Resettlement means a new start - for 300 refugees this year, who will be allowed to stay in Germany forever, as well as for Germany. The country is charting new territory in its refugee policies.
Europe is the dream destination of many refugees throughout the world, but for some, especially seniors, women and children, the journey to what may seem like a Promised Land ends in death. In 2010, about 1,500 people died trying to cross the Mediterranean Sea, according to Amnesty International.
"For years, Germany has evaded international responsibility in the refugee question and just left people to suffer," Andrea Kothen, of the non-governmental organization Pro Asyl, told Deutsche Welle. "So we thoroughly welcome the decision of the state interior ministers to become part of the Resettlement Program."
The German Resettlement Program
Resettlement is a completely new approach in German refugee politics. Participants of the Resettlement Program are taken from refugee camps in Turkey or Tunisia and flown directly to Germany. They are allowed to stay in the country legally and forever.
The UN Refugee Agency (UNHCR) has practiced resettlement for years. Germany, however, only committed itself to cooperate with the program in 2011.
"We want the UN Refugee Agency to see us as a reliable partner. Therefore, we - the interior ministers of the 16 states - have promised to permanently accommodate 300 refugees a year," Uwe Schünemann, Lower Saxony's interior minister, said as he welcomed 105 Iraqi men, women and children on Tuesday (09.10.2012), as they arrived at Hanover Airport.
The 105 who have been chosen are considered in particular need of protection according to the criteria of the UN Refugee Agency. A German commission came to the same result after a thorough investigation.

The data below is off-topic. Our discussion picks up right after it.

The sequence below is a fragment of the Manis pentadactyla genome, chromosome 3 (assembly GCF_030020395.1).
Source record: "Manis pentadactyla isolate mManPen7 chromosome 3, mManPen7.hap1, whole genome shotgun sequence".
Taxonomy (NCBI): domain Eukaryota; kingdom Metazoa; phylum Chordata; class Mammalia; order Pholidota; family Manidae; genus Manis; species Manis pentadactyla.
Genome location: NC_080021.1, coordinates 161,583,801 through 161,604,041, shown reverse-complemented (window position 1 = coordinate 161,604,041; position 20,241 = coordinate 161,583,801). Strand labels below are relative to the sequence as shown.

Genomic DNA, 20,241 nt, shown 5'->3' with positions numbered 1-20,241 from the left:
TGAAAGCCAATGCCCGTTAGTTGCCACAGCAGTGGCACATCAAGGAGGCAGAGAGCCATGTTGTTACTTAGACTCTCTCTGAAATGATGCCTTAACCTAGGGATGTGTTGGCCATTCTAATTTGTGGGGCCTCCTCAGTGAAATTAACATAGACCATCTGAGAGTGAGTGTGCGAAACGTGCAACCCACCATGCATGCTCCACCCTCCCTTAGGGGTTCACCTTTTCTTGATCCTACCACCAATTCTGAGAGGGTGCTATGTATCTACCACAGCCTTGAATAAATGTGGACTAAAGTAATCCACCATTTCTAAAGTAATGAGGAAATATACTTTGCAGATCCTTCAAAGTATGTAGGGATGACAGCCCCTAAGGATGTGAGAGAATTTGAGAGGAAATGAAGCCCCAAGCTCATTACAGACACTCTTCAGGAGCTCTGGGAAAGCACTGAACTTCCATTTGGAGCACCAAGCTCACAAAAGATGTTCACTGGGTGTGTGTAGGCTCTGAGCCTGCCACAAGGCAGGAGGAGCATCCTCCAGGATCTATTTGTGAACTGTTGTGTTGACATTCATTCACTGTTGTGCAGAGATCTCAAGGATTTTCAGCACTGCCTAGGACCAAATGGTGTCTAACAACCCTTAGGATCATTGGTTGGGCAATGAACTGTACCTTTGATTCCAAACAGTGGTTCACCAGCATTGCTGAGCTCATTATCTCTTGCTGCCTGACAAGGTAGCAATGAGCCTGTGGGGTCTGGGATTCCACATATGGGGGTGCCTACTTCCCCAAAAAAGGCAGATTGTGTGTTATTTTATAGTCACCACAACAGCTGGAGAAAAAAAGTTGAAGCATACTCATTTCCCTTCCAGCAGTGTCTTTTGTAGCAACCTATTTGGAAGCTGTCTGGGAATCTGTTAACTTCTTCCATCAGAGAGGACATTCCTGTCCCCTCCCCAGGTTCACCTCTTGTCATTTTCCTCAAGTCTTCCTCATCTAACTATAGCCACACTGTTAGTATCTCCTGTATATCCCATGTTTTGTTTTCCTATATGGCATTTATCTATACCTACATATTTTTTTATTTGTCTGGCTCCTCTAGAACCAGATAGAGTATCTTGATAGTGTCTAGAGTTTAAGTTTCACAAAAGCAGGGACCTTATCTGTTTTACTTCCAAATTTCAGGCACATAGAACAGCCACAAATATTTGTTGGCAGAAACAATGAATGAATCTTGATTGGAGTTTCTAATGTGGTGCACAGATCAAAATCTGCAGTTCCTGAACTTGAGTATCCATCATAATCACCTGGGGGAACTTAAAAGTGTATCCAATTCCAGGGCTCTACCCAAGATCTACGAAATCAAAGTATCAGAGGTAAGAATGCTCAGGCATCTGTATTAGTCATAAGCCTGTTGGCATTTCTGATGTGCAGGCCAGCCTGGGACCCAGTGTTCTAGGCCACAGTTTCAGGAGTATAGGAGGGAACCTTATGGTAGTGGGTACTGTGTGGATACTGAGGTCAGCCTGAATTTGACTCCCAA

For the 105 "chosen," a new life of peace and security is about to begin.
Prospects in a foreign country
Most of the new arrivals fled to Turkey during the Iraq war. Because they belong to religious minorities like Assyrians and Chaldeans, a return to their country of origin is out of the question. And Turkey can hardly deal with the large number of refugees with which it is currently having to cope. Each year, 50,000 people from war zones and hot spots in Asia and Africa come to Turkey, where they can only be provided with the most basic essentials.
"Many people spend years, not just months, living on the run, without any legal security," says Andrea Kothen of Pro Asyl. "It's not a rare thing for children to be born in refugee camps. These families need to be provided with prospects for the future."
And prospects in a foreign country don't simply materialize. Germany has finally come around to recognizing that fact as well. In 2009 and 2010 the country accepted 2,500 Iraqi refugees as part of an ad-hoc treaty. They were supposed to stay in the country permanently, but many of them are still struggling with their new life in Germany. Language barriers and unemployment have stood in the way of their successful integration.
Language classes and work permits
Politicians claim to have learned from these experiences.
"We are confident that our integration assistance for Iraqi refugees will work," Schünemann told DW.
And indeed, a lot of efforts have been made to prepare the refugees for their new home. German social workers traveled to Turkey to speak with them about their future, and to practice their first German sentences with them.
The Iraqi refugees will spend two weeks in the reception camp at Friedland. After that, they will travel to municipalities in six different states.
The refugee families are supposed to go apartment hunting with the help of local authorities. If their vocational training or academic diploma is recognized in Germany, they can start working immediately. The goal is to give the refugees the possibility of earning their own money, so that they can truly and permanently arrive in Germany.
“In the end, it's all about the local support systems, like whether the people at the labor agency are informed about the fact that the refugees can immediately start working,” Andrea Kothen says. “A successful integration into the job market is only possible under these circumstances.”
Germany is in the early stages of the Resettlement Program. Compared to other European nations, the country still extends the permanent right of residence to a relatively small number of people.
Sweden for example takes in 1800 refugees a year under such a program. That's six times as many as Germany.